DEEPGREY (4)

by Rob Harding

(Part 4 of a serialised prose fiction endeavour. Read part 1 here, part 2 here, part 3 here.)

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This thing that’s now installed on the brains of nearly three billion people, across pretty much all but the top levels of every single first-world government (and even then, one wonders if MPs have always been this weird and robotic – oddly, history would seem to confirm yes). What does it do?Continue Reading

DEEPGREY (3)

by Rob Harding

(Part 3 of a serialised prose fiction endeavour. Read part 1 here and part 2 here.)

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I kind of like the attack map. It’s nice to visualise the whole thing, even if perhaps ten percent of what I’m seeing is actual data derived from a fearsome net of analytics tools and keyword tracking.he rest is pretty colours and lines for the cheap seats and the press. It’s a nice reminder to stay on my toes, as well – that grey blob that covers three-quarters of my screen would love me to let my guard down so it can eat my brains and make me sell insurance.Continue Reading

DEEPGREY (2)

by Rob Harding

(Part 2 of a serialised prose fiction endeavour. Read part 1 here.)

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I do the digital equivalent of slipping off the main street down a back-alley, activating two spongy ‘legal’ VPNs at once to provide the paper-thin security necessary to sneak an actual functional VPN into life without precipitating a time-delayed ISP shit-fit. It’s a sort of rite of passage, at least for British free-internet users, to accidentally break the vestigial mess that is the remains of the Snooper’s Charter and get a whiny message in the actual mail six months later complaining about it. The word ‘terrorism’ was almost entirely inflated to meaninglessness well before Meme War propaganda began labelling the entire world simultaneously with it in white-hot strobe-flashing GIFs, so the strident accusations and threats that are all the government can do about you breaking the rules aren’t particularly punchy any more. It can be another strike towards losing your net neutrality privileges, though. Besides, much nastier things lurk in the same patch of those particular legal waters, and the absolute last thing you want to do is thrash about and make a fuss.Continue Reading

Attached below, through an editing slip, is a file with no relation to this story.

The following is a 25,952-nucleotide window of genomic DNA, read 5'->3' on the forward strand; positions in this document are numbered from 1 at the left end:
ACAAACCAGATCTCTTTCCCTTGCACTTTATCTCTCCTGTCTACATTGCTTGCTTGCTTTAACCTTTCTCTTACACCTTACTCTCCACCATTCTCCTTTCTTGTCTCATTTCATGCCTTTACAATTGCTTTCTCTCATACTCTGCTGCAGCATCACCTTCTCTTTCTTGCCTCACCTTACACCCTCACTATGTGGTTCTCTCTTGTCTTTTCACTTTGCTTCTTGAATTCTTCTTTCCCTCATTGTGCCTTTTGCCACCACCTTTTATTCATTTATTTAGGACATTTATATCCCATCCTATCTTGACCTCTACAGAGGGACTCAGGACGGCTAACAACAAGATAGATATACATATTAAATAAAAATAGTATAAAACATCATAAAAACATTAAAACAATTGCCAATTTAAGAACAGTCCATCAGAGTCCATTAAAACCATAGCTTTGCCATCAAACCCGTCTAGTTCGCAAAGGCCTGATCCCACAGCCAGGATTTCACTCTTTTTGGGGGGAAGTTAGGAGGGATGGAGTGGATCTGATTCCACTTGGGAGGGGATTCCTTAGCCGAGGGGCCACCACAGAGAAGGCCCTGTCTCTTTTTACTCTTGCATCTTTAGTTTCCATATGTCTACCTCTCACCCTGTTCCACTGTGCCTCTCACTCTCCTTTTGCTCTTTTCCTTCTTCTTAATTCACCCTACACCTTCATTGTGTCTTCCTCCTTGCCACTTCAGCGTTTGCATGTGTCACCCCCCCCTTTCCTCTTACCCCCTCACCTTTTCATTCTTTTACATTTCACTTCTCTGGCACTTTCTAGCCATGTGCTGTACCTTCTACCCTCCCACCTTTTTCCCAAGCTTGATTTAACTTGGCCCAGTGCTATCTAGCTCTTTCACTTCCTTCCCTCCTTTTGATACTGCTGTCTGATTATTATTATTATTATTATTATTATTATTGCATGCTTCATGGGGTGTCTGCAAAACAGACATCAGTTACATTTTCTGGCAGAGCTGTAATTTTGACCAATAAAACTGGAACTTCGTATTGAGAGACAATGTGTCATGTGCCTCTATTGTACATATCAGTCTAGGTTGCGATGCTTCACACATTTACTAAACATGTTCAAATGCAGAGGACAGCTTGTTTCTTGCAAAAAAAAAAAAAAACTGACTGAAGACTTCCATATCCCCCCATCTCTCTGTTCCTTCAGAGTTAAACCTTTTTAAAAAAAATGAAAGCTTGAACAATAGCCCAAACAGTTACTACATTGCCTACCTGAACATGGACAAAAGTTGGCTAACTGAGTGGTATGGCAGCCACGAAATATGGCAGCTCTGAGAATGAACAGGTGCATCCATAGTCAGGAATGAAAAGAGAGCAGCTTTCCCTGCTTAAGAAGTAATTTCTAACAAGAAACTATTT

DEEPGREY (1)

by Rob Harding

(Part 1 of a serialised prose fiction endeavour.)

Download the attachment, click the link and whoah hang the fuck on here.

It’s not easy to properly rip a headset off your head. They tend to tangle on your ears, or else there’s a cable somewhere that gets in your hair and insta-knots itself until it might as well be glued there. When I had long hair it was even worse, but even my current slightly-longer-than-a-buzz-cut approach still manages to trap the occasional stray wire in its velcro-like hooks.